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Friday, September 15, 2006



The following is a summary analysis of the Pension Protection Act of 2006 relating to direct transfer of IRA assets to charity. The outline comes from a presentation given earlier this week. For those few of you that may have attended the presentation, you have already seen this!


----a. If an amount withdrawn from a traditional individual retirement arrangement ("IRA") or a Roth IRA is donated to a charitable organization, the rules relating to the tax treatment of withdrawals from IRAs apply to the amount withdrawn and the charitable contribution is subject to the normally applicable limitations on deductibility of such contributions.

--------i. A taxpayer who takes the standard deduction (i.e., who does not itemize deductions) may not take a separate deduction for charitable contributions.

--------ii. Under present law, total deductible contributions of an individual taxpayer to public charities, private operating foundations, and certain types of private nonoperating foundations may not exceed 50 percent of the taxpayer's contribution base, which is the taxpayer's adjusted gross income for a taxable year (disregarding any net operating loss carryback).

--------iii. Contributions of cash to private foundations and certain other charitable organizations generally may be deducted up to 30 percent of the taxpayer's contribution base.

--------iv. Present law imposes a reduction on most itemized deductions, including charitable contribution deductions, for taxpayers with adjusted gross income in excess of a threshold amount, which is indexed annually for inflation. The threshold amount for 2006 is $150,500 ($75,250 for married individuals filing separate returns). For those deductions that are subject to the limit, the total amount of itemized deductions is reduced by three percent of adjusted gross income over the threshold amount, but not by more than 80 percent of itemized deductions subject to the limit.

------------(1) Although through 2009 the limit is reduced.

----b. Thus, if a taxpayer withdrew funds from an IRA and gave them to charity, he or she would likely have income equal to the withdrawal, but the offsetting charitable deduction could be limited or nonexistent, thus giving rise to income tax.


----a. The provision provides an exclusion from gross income for otherwise taxable IRA distributions from a traditional or a Roth IRA in the case of qualified charitable distributions.

----b. Qualified charitable distributions are taken into account for purposes of the minimum distribution rules applicable to traditional IRAs to the same extent the distribution would have been taken into account under such rules had the distribution not been directly distributed under the provision.

--------i. An IRA owner who makes an IRA qualified charitable distribution in an amount equal to his RMD for that tax year is considered to have satisfied his Code Sec. 408(a)(6) minimum distribution requirement for that year, even though a charitable entity (and not the IRA owner) is the recipient of the distribution.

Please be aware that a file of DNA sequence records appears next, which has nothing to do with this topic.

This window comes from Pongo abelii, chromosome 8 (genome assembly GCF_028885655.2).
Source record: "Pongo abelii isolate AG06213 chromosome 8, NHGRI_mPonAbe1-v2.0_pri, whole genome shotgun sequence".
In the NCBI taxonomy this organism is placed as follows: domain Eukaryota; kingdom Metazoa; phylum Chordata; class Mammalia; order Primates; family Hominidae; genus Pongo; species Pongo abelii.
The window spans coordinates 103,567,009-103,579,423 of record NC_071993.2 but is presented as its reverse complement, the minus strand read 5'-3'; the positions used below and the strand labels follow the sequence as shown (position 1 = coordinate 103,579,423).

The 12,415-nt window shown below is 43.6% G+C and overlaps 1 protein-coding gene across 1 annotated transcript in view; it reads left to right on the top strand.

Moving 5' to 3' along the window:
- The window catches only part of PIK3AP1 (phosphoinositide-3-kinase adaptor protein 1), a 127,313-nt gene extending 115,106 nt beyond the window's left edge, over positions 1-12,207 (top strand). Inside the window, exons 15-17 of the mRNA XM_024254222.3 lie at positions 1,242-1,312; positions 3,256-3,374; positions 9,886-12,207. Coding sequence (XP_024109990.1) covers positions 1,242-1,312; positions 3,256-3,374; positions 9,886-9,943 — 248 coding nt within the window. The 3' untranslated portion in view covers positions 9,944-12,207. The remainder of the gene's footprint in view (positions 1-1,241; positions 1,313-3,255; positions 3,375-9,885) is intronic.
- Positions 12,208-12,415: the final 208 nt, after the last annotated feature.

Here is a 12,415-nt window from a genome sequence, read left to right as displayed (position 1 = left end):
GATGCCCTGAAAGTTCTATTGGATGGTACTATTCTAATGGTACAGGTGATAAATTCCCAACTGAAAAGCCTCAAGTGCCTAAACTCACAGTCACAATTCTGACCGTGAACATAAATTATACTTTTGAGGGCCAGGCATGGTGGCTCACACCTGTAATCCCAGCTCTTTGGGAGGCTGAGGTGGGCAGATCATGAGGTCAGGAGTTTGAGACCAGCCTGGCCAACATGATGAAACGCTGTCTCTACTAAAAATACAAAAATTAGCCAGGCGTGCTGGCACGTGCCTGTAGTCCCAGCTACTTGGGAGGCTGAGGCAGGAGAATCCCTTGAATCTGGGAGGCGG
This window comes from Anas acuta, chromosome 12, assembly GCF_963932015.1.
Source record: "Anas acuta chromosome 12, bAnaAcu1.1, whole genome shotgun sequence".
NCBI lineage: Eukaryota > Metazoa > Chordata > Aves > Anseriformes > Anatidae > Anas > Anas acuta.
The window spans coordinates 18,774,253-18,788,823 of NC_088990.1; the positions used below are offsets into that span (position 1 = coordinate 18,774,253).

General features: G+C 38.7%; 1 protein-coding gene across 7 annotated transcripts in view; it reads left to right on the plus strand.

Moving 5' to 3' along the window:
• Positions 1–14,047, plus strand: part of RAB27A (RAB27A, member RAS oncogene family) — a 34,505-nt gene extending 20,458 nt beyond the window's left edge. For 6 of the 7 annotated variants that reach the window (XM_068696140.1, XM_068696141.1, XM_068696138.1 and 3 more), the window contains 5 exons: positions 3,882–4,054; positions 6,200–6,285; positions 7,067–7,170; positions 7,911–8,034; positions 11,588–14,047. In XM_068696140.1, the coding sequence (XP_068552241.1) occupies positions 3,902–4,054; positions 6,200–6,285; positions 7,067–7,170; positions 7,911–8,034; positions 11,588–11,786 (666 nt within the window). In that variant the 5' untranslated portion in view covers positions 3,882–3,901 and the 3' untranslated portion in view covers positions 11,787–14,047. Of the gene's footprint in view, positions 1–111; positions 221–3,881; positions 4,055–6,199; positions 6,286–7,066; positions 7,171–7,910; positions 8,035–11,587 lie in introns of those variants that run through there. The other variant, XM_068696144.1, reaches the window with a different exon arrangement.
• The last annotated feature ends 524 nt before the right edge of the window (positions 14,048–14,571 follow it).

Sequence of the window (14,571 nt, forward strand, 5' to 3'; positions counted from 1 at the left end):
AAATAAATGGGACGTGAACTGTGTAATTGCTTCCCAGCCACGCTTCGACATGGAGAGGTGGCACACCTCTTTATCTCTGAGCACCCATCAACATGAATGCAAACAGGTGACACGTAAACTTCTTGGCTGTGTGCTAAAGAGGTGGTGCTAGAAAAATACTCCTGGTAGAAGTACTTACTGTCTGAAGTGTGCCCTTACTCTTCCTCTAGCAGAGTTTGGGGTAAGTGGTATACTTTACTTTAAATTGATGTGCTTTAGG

----a. Applies for distributions made after December 31, 2005 and before January 1, 2008.

----b. The exclusion may not exceed $100,000 per taxpayer per taxable year.

----c. Transfer must be made on or after the date on which the individual for whose benefit the IRA is maintained has attained age 70-1/2 .

----d. The provision does not apply to distributions from employer-sponsored retirements plans, including SIMPLE IRAs and simplified employee pensions ("SEPs").

----e. Transfer must be direct from the IRA trustee to the charity.

--------i. A distribution made to an individual, and then rolled over to a charitable organization, would not be excludible from gross income.

----f. Charitable recipient cannot be a supporting organization described in section 509(a)(3) or a donor advised fund (as defined in section 4966(d)(2), nor a nonoperating private foundation.

----g. Applies only if a charitable contribution deduction for the entire distribution otherwise would be allowable (under present law), determined without regard to the generally applicable percentage limitations.

--------i. Thus, for example, if the deductible amount is reduced because of a benefit received in exchange, or if a deduction is not allowable because the donor did not obtain sufficient substantiation, the exclusion is not available with respect to any part of the IRA distribution.

--------ii. If the IRA owner has any IRA that includes nondeductible contributions, a special rule applies in determining the portion of a distribution that is includible in gross income (but for the provision) and thus is eligible for qualified charitable distribution treatment.

----h. No charitable deduction allowed to taxpayer for the transferred amount.

4. MISC.

----a. An individual's tax-free IRA donations may consist of one or more distributions, from one or more IRAs, donated to one or more charitable organizations, as long as the aggregate amount does not exceed $100,000 in a year.

----b. There is no carryover of unused $100,000 amounts - use it or lose it.

----c. There is nothing under the IRA charitable rollover provision that requires an IRA trustee to make distributions to charity at the direction of the account owner, or to ensure that the distributions qualify as "qualified charitable distributions."

1 comment:

Unknown said...

I have heard that it is not possibility of direct transfer of IRA assets to charity. This post gives the clear details on the direct transfer. Thanks for sharing the information!!